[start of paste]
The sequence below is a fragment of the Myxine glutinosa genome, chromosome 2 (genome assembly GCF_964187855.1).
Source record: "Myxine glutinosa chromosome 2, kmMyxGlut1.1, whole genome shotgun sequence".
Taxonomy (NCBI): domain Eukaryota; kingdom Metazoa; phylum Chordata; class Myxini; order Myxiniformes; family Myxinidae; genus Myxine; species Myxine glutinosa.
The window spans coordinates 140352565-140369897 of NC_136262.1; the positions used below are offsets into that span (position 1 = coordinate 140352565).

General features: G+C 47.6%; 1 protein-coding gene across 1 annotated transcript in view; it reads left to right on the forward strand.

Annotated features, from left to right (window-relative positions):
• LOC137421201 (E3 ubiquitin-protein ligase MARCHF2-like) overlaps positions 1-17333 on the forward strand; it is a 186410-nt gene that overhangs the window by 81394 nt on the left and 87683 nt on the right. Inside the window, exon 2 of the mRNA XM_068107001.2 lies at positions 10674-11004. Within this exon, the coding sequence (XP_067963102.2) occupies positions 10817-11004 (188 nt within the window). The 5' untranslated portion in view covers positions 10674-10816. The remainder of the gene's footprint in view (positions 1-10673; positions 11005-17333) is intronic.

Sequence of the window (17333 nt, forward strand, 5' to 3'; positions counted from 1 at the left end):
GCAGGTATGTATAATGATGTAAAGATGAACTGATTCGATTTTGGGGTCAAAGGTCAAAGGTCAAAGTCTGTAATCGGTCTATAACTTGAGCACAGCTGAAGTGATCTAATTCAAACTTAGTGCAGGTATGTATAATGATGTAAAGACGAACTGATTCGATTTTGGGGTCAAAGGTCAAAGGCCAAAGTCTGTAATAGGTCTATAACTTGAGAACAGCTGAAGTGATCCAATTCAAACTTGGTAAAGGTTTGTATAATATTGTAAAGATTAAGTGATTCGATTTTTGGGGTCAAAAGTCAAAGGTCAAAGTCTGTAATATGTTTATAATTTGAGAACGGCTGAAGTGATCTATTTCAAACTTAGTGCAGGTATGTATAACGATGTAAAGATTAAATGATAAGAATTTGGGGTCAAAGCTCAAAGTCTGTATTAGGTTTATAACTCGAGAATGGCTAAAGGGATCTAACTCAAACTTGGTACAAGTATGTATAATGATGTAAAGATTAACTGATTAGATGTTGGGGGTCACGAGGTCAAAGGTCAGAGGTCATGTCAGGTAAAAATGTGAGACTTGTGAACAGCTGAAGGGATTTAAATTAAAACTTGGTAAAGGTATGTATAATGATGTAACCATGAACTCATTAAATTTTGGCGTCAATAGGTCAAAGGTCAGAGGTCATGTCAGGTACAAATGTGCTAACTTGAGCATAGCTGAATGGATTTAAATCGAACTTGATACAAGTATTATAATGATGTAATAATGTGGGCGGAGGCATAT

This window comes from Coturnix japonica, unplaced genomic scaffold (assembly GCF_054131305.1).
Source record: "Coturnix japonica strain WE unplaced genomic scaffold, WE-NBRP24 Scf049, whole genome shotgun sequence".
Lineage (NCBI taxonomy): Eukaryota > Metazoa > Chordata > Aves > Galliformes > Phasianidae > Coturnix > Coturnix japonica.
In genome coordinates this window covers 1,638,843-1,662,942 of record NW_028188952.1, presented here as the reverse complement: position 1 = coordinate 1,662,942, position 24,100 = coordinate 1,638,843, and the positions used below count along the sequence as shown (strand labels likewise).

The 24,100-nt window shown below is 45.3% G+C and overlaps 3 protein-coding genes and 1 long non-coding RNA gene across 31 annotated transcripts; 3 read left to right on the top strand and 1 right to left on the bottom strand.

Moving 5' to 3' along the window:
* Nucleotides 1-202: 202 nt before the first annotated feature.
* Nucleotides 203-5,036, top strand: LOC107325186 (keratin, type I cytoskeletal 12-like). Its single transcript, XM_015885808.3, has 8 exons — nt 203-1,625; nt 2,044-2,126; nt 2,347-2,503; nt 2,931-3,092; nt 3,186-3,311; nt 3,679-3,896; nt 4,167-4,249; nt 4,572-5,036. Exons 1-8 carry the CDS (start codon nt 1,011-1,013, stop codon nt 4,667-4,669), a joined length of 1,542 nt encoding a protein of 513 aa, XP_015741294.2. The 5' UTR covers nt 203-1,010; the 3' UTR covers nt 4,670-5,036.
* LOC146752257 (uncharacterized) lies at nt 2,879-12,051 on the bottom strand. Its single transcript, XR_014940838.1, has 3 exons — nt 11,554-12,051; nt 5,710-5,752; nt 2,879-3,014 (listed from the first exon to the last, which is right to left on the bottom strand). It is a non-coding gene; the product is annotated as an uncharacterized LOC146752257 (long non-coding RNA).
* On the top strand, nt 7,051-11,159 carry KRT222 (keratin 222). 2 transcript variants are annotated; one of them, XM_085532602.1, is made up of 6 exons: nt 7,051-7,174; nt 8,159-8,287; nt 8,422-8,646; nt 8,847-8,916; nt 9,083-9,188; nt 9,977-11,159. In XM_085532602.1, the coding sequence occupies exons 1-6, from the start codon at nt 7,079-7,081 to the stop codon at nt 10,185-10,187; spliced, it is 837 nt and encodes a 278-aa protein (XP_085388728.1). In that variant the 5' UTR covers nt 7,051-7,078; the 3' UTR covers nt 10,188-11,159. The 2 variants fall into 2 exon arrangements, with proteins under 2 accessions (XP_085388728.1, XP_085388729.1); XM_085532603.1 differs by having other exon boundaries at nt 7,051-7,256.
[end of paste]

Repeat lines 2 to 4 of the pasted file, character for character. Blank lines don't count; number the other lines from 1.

Source record: "Myxine glutinosa chromosome 2, kmMyxGlut1.1, whole genome shotgun sequence".
Taxonomy (NCBI): domain Eukaryota; kingdom Metazoa; phylum Chordata; class Myxini; order Myxiniformes; family Myxinidae; genus Myxine; species Myxine glutinosa.
The window spans coordinates 140352565-140369897 of NC_136262.1; the positions used below are offsets into that span (position 1 = coordinate 140352565).